When the weather warms, Riversport offers lessons for both kids and adults, including youth summer camps. Wilderness Voyageurs in Ohiopyle also offers similar programs. 

Before even committing to kayaking, a guided whitewater rafting trip can be a great place to get a feel for the river. That’s where McCarter fell in love with the sport. 

“Since I rafted first, I saw how cool it could be,” she says. “I think that is what fueled the fire.” 

It’s important to keep the danger in mind, however. While for an experienced boater, whitewater kayaking is actually a fairly safe sport, it’s easy to get in trouble if you don’t know what you’re doing.

“Start places that are easier than your skill level,” Boehmer says. “Go with someone that knows what’s going on.” 

McCarter adds, “Don’t let anybody talk you into something you’re not ready for. If it doesn’t feel right don’t do it.” 

Neil Blythe flips his kayak in a rapid on Slippery Rock Creek at McConnells Mill State Park. Photo by Sebastian Foltz.

We have a number of rivers in the area that are beginner friendly. You don’t have to jump right into expert-level whitewater. It’s important to note, however, that a river can change with higher water levels and become much more difficult.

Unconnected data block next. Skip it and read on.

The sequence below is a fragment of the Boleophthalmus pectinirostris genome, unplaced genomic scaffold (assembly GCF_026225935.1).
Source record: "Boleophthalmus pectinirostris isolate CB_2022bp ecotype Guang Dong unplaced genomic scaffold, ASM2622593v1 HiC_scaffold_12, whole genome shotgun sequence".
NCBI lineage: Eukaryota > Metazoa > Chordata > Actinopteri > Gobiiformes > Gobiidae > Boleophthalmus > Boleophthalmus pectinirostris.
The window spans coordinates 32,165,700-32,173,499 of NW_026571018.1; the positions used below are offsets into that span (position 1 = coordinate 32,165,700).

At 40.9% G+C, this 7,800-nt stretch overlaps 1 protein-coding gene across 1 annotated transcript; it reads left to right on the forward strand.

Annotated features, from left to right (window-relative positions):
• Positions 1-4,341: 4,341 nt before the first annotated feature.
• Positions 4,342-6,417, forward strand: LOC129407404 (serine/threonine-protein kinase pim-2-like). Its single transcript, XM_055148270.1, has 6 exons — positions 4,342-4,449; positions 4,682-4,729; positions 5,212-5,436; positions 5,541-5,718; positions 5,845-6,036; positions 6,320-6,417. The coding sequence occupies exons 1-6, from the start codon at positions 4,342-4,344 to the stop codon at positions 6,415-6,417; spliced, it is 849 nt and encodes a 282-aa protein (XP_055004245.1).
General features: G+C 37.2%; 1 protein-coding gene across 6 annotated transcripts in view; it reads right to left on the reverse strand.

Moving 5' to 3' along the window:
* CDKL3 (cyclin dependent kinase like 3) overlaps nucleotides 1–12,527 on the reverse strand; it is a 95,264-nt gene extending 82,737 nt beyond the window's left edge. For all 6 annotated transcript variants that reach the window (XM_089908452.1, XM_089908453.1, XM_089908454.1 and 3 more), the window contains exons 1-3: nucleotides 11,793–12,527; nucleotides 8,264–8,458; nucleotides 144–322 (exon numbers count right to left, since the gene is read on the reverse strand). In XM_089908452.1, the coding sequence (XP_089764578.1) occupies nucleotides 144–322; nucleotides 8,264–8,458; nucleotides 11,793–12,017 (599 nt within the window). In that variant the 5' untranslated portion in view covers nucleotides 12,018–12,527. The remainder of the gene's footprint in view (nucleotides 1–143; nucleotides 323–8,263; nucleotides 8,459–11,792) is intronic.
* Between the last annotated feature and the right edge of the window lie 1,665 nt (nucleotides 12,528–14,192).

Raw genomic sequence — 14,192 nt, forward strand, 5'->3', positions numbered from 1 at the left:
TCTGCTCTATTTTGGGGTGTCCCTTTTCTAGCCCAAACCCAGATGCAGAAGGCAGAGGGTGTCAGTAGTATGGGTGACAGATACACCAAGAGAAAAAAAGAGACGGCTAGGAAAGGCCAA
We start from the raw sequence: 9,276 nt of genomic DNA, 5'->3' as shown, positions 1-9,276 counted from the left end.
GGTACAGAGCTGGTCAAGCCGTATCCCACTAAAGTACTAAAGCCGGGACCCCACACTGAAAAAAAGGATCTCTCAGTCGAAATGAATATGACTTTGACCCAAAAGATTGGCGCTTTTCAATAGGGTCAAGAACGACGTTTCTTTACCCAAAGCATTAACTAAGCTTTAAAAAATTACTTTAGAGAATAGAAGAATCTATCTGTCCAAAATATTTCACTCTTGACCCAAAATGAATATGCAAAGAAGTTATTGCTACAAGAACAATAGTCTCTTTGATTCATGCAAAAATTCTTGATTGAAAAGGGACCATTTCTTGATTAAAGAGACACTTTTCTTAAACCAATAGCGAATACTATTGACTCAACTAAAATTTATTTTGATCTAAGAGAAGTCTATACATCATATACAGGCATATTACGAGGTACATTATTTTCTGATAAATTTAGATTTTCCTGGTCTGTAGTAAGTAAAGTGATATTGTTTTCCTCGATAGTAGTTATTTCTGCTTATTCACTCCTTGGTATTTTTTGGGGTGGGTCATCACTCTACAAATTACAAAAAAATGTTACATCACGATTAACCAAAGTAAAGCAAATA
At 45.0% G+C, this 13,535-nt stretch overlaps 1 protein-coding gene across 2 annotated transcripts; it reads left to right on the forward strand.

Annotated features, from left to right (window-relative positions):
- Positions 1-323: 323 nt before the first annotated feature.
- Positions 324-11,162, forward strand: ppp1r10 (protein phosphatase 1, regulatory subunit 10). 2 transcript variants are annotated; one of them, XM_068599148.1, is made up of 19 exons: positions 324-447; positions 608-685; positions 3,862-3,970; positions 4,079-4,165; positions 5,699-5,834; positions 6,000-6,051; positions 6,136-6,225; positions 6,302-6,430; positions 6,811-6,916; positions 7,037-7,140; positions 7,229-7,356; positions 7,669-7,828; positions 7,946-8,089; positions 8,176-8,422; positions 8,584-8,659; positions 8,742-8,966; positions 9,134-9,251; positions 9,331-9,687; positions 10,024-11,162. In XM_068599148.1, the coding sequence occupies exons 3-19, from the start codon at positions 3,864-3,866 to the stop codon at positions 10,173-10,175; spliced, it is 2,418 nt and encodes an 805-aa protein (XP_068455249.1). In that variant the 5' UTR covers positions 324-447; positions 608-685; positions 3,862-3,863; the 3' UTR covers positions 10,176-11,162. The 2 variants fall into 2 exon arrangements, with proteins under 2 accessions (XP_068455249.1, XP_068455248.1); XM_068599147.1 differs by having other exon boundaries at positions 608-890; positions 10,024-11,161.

Smith compares it to skiing. 

“What’s great about kayaking is it can be a lifelong sport. If you want to do something mellow like a green run you can. Or you can step it up,” he says.  

In the spring and early summer the Three Rivers Paddling Club (TRPC on Facebook), hosts beginner clinics on Slippery Rock Creek, below McConnells Mill State Park. The Middle Youghiogheny is also a good starter river. Riversport and Wilderness Voyagers host their lessons there as well as at the reservoir above it. There is also the Casselman River near the Youghiogheny and some sections of the Cheat River in West Virginia. Facebook is a great place to find paddling groups and ask questions and also find used gear for sale.

“It’s a great community,” McCarter says. “I love how inclusive it is.”

And when it comes to paddling, Boehmer reminds boaters, “If you’re not having fun, you’re not doing it right.” 

The Outdoor Guide Series is underwritten by the Pennsylvania Environmental Council as part of its effort to promote the outdoor recreation economy in Pennsylvania and neighboring areas.

Sebastian Foltz

Sebastian Foltz is a Pittsburgh-based freelance photographer and writer with contributions to newspapers and magazines in Pittsburgh, Oregon and Colorado. An avid whitewater kayaker, mountain biker and skier, Sebastian has a background in news, sports and outdoor journalism.